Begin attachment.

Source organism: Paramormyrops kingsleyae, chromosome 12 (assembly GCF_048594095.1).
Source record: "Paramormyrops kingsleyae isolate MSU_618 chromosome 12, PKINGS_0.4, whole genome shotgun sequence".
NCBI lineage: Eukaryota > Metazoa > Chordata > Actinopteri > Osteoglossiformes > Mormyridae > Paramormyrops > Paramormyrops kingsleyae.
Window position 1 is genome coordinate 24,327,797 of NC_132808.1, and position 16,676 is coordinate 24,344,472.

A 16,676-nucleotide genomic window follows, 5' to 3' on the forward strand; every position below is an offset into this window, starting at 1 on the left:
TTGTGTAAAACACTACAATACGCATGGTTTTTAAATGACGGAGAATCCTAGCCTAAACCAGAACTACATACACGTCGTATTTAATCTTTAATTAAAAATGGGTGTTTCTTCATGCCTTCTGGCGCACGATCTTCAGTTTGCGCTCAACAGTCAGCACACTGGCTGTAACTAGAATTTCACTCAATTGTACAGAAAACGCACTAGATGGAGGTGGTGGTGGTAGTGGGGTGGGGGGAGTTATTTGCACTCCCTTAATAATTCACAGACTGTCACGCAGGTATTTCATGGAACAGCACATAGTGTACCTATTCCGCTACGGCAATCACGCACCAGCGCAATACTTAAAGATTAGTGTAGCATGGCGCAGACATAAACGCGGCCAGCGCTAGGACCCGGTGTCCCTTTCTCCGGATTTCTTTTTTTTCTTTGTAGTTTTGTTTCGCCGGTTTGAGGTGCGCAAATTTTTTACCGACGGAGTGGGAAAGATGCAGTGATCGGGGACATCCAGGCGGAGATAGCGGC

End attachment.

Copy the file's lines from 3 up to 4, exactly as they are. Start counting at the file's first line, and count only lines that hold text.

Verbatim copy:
NCBI lineage: Eukaryota > Metazoa > Chordata > Actinopteri > Osteoglossiformes > Mormyridae > Paramormyrops > Paramormyrops kingsleyae.
Window position 1 is genome coordinate 24,327,797 of NC_132808.1, and position 16,676 is coordinate 24,344,472.